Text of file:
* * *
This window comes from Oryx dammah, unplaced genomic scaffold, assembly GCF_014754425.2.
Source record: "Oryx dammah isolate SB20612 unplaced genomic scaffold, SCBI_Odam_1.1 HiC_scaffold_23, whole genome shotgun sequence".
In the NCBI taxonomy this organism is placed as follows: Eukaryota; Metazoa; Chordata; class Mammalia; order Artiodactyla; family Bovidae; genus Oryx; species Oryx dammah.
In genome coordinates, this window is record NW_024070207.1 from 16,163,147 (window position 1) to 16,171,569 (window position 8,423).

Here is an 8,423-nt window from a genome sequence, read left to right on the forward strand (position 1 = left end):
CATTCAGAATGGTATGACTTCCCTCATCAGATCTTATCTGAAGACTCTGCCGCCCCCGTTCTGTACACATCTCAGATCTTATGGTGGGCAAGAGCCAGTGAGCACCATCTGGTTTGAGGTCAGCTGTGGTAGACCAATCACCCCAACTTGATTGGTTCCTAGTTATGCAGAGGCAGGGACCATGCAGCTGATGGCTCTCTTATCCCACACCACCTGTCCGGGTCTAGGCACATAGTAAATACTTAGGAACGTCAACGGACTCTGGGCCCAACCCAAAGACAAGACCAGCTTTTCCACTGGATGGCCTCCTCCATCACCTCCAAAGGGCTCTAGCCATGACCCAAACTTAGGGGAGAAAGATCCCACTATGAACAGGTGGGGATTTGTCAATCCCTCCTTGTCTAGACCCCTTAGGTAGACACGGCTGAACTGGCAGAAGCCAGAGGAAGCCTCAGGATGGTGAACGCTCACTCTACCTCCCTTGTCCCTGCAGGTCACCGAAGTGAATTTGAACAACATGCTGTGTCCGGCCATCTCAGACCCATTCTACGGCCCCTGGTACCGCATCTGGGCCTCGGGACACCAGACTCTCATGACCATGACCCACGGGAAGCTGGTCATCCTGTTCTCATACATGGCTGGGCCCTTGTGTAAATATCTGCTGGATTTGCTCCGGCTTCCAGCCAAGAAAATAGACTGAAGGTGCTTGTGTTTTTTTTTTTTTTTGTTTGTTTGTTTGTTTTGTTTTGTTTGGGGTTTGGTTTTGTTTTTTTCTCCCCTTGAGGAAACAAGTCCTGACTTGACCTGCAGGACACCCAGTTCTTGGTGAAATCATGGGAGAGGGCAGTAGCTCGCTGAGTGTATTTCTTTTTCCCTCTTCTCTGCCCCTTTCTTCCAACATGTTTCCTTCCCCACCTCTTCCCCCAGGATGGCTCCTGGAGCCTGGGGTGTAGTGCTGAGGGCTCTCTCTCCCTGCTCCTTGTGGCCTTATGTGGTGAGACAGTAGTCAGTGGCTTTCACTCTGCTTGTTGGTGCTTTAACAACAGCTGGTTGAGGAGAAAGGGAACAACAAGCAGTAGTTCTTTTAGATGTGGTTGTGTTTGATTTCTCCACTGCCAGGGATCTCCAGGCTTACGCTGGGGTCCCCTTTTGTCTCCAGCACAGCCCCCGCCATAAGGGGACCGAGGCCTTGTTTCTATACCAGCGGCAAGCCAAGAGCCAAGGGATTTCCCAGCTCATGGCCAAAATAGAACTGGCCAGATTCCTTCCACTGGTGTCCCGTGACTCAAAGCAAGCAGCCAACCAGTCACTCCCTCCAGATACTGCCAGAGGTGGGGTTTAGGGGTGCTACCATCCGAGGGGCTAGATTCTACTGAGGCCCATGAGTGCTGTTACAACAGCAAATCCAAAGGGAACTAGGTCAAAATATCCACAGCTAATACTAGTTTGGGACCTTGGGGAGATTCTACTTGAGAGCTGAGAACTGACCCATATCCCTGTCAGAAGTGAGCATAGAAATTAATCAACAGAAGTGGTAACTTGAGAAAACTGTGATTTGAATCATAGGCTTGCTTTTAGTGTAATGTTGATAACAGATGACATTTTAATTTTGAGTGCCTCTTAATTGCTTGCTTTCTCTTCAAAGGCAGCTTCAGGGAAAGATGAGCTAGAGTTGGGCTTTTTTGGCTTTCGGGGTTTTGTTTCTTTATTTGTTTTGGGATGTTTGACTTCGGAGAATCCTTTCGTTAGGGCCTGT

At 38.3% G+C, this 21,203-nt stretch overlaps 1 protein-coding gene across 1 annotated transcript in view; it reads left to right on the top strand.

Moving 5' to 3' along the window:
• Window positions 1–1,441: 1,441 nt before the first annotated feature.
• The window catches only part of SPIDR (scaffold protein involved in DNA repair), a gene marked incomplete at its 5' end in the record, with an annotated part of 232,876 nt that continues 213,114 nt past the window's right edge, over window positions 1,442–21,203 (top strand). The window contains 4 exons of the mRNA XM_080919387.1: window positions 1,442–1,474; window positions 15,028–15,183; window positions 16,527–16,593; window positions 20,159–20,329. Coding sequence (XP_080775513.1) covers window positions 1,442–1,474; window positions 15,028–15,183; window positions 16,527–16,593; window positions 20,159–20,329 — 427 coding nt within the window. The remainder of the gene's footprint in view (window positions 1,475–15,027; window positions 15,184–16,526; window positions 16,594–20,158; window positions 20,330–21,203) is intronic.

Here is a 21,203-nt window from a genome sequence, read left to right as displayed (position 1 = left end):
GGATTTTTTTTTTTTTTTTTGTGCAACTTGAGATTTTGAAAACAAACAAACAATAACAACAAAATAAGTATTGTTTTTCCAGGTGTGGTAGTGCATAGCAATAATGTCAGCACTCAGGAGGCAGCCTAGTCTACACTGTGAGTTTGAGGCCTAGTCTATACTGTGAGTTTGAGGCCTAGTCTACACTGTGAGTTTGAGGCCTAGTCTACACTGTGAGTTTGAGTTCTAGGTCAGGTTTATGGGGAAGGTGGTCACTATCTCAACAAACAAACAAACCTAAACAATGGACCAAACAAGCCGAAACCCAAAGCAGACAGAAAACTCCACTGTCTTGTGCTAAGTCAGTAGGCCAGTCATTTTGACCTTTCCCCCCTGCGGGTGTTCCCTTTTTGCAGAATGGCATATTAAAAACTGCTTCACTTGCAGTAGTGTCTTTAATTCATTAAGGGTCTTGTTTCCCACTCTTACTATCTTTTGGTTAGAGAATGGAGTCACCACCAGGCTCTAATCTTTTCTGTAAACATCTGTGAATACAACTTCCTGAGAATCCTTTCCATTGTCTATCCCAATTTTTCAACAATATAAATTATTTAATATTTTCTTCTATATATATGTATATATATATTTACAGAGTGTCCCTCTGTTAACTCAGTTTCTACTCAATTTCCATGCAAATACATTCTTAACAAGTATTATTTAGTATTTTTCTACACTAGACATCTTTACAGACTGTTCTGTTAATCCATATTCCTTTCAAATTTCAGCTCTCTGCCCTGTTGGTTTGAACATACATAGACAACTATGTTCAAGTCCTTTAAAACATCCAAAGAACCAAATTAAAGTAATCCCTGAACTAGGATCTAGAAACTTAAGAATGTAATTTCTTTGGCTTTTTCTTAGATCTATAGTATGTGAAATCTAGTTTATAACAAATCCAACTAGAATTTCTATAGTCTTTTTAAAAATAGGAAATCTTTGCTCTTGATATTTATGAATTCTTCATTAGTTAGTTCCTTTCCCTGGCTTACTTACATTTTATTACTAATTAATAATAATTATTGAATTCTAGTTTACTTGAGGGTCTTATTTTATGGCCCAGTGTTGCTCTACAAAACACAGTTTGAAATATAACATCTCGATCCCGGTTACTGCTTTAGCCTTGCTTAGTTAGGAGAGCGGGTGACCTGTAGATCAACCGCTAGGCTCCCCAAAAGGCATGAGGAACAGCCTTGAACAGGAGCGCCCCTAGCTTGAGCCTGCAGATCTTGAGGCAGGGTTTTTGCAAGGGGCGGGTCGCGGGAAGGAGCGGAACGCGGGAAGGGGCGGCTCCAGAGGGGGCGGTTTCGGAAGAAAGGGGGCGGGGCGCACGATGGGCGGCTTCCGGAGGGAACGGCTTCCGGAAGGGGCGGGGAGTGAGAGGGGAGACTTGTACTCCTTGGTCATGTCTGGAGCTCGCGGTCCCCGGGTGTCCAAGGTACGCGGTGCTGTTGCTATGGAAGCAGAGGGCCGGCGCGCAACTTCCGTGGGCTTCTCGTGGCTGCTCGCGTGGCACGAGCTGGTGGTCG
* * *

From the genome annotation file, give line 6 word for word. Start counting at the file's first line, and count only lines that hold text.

CATTCAGAATGGTATGACTTCCCTCATCAGATCTTATCTGAAGACTCTGCCGCCCCCGTTCTGTACACATCTCAGATCTTATGGTGGGCAAGAGCCAGTGAGCACCATCTGGTTTGAGGTCAGCTGTGGTAGACCAATCACCCCAACTTGATTGGTTCCTAGTTATGCAGAGGCAGGGACCATGCAGCTGATGGCTCTCTTATCCCACACCACCTGTCCGGGTCTAGGCACATAGTAAATACTTAGGAACGTCAACGGACTCTGGGCCCAACCCAAAGACAAGACCAGCTTTTCCACTGGATGGCCTCCTCCATCACCTCCAAAGGGCTCTAGCCATGACCCAAACTTAGGGGAGAAAGATCCCACTATGAACAGGTGGGGATTTGTCAATCCCTCCTTGTCTAGACCCCTTAGGTAGACACGGCTGAACTGGCAGAAGCCAGAGGAAGCCTCAGGATGGTGAACGCTCACTCTACCTCCCTTGTCCCTGCAGGTCACCGAAGTGAATTTGAACAACATGCTGTGTCCGGCCATCTCAGACCCATTCTACGGCCCCTGGTACCGCATCTGGGCCTCGGGACACCAGACTCTCATGACCATGACCCACGGGAAGCTGGTCATCCTGTTCTCATACATGGCTGGGCCCTTGTGTAAATATCTGCTGGATTTGCTCCGGCTTCCAGCCAAGAAAATAGACTGAAGGTGCTTGTGTTTTTTTTTTTTTTTGTTTGTTTGTTTGTTTTGTTTTGTTTGGGGTTTGGTTTTGTTTTTTTCTCCCCTTGAGGAAACAAGTCCTGACTTGACCTGCAGGACACCCAGTTCTTGGTGAAATCATGGGAGAGGGCAGTAGCTCGCTGAGTGTATTTCTTTTTCCCTCTTCTCTGCCCCTTTCTTCCAACATGTTTCCTTCCCCACCTCTTCCCCCAGGATGGCTCCTGGAGCCTGGGGTGTAGTGCTGAGGGCTCTCTCTCCCTGCTCCTTGTGGCCTTATGTGGTGAGACAGTAGTCAGTGGCTTTCACTCTGCTTGTTGGTGCTTTAACAACAGCTGGTTGAGGAGAAAGGGAACAACAAGCAGTAGTTCTTTTAGATGTGGTTGTGTTTGATTTCTCCACTGCCAGGGATCTCCAGGCTTACGCTGGGGTCCCCTTTTGTCTCCAGCACAGCCCCCGCCATAAGGGGACCGAGGCCTTGTTTCTATACCAGCGGCAAGCCAAGAGCCAAGGGATTTCCCAGCTCATGGCCAAAATAGAACTGGCCAGATTCCTTCCACTGGTGTCCCGTGACTCAAAGCAAGCAGCCAACCAGTCACTCCCTCCAGATACTGCCAGAGGTGGGGTTTAGGGGTGCTACCATCCGAGGGGCTAGATTCTACTGAGGCCCATGAGTGCTGTTACAACAGCAAATCCAAAGGGAACTAGGTCAAAATATCCACAGCTAATACTAGTTTGGGACCTTGGGGAGATTCTACTTGAGAGCTGAGAACTGACCCATATCCCTGTCAGAAGTGAGCATAGAAATTAATCAACAGAAGTGGTAACTTGAGAAAACTGTGATTTGAATCATAGGCTTGCTTTTAGTGTAATGTTGATAACAGATGACATTTTAATTTTGAGTGCCTCTTAATTGCTTGCTTTCTCTTCAAAGGCAGCTTCAGGGAAAGATGAGCTAGAGTTGGGCTTTTTTGGCTTTCGGGGTTTTGTTTCTTTATTTGTTTTGGGATGTTTGACTTCGGAGAATCCTTTCGTTAGGGCCTGT